[EM] MAV on electowiki

Jameson Quinn jameson.quinn at gmail.com
Thu Jun 27 07:37:01 PDT 2013

2013/6/26 Chris Benham <cbenhamau at yahoo.com.au>
> Jameson,
> I don't like this version at all. These methods all have the problem that
the voters have a strong incentive to just submit approval ballots, i.e.
only use the top and bottom grades.

You are right... if they believe that all other voters will act the same
way. But if experience has shown that there are enough "honest" voters so
that winning medians¹ tend to be in a given range, then it is safe to vote
expressively outside that range.

¹ Actually, as long as your vote for your preferred frontrunner is above
the second-place median, and your vote for your less-preferred frontrunner
is below the first-place median, your vote is strategically optimal.
> Your suggested way of determining a winner among candidates who first get
a majority in the same round only makes that incentive a bit stronger still.

I don't see it. The MAV completion method is as close to later-no-harm as
is possible in a Bucklin system; which tends to balance out the
later-no-help. I think you're the one who's pointed out before that passing
one and failing the other is usually worse than failing both; by the same
token, if one is passed by all Bucklin systems, then the Bucklin system
which fails the other by the least is the best.

> I agree with a Mike Ossipoff suggestion, that we elect the member of that
set of candidates with the most above-bottom votes.

That completion is fine. My larger point is that it's silly to fight about
these issues. We should settle on one Bucklin proposal and stick to it. I
currently believe that MAV is most viable in that sense, but I'd be happy
if you got enough support for the Ossipoff suggestion to convince me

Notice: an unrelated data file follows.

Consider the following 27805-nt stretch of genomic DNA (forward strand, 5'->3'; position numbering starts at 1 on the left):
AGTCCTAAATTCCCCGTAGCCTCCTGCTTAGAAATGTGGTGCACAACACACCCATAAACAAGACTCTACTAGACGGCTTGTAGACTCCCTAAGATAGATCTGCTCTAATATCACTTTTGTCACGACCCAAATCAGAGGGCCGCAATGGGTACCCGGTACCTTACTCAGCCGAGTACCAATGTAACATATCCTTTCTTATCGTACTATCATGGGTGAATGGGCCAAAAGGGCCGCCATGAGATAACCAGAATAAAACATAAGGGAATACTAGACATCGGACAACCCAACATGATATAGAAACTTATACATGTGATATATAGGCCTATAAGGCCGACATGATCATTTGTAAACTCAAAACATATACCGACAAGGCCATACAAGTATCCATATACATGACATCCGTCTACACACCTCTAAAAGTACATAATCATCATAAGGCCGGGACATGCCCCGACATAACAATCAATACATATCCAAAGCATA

> Also, given the strong truncation incentive, I think 5 grades is one too
many. In my opinion 4 grades would be adequately expressive.

I personally slightly prefer 5 grades. It increases the probability that a
voter who wants to be strategic and confidently knows the expected range of
possible winning (and second-place) medians, will have room to make
purely-expressive distinctions at the top and/or bottom of the ballot. In
other words, if you know that the winner always gets a C, then it is
strategically safe to make honest distinctions between A/B or between D/F.

But that's a slight preference. If demonstrate that your position has more
support among the active posters here, I'd join with you for the sake of

> My favourite Bucklin-like method is "Irrelevant-Ballot Independent
Fallback-Approval" (aka IBFA) that I introduced in May 2010.

I think that's a great method, but I would classify it as "improved
Condorcet" rather than "Bucklin-like". I think it would be productive to do
the same work for the improved Condorcet systems that I'm trying to do with
Bucklin: that is, to settle on a single simple proposal that people can
agree is among the better options (even if they can't agree it's best), and
find a simple descriptive name for that proposal. I expect IBIFA would be a
strong contender in that process. It's possible that in the future, Bucklin
and Improved Condorcet advocates could agree to join forces, but I suspect
it's premature for that at the moment.

If you disagree with the above, I'd be interested to hear how you see it.

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